The study is an analysis of how occurrences in Bombshell and The Morning Show illustrate that women are still vulnerable to sexual violation and mistreatment at the place of work. The happenings in both films contradict what feminists such as Woolf, Arendt, and Butler advocate for in the anthology. Both films illustrate that women still experience constraints that subject them to mistreatment at the place of work, including the risk of sexual violation. The study urges all parties to consider treating women well, particularly at the place of work where they earn income to sustain their needs and that of their loved ones.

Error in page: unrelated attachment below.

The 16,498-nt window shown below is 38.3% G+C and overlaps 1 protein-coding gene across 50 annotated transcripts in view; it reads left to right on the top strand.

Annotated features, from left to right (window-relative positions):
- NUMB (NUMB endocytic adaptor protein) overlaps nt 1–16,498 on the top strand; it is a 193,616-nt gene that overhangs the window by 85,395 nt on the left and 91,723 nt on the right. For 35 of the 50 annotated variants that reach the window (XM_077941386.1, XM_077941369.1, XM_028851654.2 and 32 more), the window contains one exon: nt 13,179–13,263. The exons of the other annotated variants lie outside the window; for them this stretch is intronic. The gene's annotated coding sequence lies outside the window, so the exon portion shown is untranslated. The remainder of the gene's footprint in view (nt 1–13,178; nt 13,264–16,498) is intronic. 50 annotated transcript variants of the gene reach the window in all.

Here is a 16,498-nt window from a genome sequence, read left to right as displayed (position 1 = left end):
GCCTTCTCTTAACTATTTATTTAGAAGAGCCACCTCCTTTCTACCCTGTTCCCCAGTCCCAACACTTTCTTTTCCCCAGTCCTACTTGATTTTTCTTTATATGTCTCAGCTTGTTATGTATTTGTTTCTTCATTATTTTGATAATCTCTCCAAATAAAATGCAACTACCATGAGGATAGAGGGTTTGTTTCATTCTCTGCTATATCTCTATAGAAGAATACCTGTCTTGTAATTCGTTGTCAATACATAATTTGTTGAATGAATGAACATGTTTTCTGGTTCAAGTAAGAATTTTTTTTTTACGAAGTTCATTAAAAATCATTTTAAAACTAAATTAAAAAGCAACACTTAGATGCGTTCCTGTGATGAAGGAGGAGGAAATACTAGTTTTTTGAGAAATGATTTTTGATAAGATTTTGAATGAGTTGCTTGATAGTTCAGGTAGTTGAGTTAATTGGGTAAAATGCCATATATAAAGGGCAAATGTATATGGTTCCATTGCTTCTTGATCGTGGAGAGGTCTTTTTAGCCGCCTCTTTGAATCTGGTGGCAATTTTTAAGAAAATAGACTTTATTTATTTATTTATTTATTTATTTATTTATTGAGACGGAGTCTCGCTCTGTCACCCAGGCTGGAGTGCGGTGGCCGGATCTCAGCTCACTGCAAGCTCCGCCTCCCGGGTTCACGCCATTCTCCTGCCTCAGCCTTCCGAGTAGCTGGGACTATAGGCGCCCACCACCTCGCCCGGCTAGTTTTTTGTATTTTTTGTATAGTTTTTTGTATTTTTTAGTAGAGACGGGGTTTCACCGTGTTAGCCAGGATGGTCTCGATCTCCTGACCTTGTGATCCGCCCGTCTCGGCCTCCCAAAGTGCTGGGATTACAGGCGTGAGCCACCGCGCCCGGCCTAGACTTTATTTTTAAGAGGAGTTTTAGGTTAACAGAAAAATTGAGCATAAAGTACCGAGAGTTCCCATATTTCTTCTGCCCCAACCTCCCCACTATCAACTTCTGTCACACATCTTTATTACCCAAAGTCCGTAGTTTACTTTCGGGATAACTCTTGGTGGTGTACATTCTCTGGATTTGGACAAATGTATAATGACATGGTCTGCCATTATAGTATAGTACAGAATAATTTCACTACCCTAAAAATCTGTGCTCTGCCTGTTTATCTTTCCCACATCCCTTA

Carson, Jay. The Morning Show. USA: Echo Films, 2019.
Gilbert, Sandra and Susan Gubar. The Madwoman in the Attic: The Woman Writer and the Nineteenth-Century Literary Imagination. Yale University Press, 2000.
Roach, Jay. Bombshell. USA: Bron Studios, 2019.
Williams, Jeffrey and John McGowan. The Norton Anthology of Theory and Criticism. W. W. Norton & Company, 2018.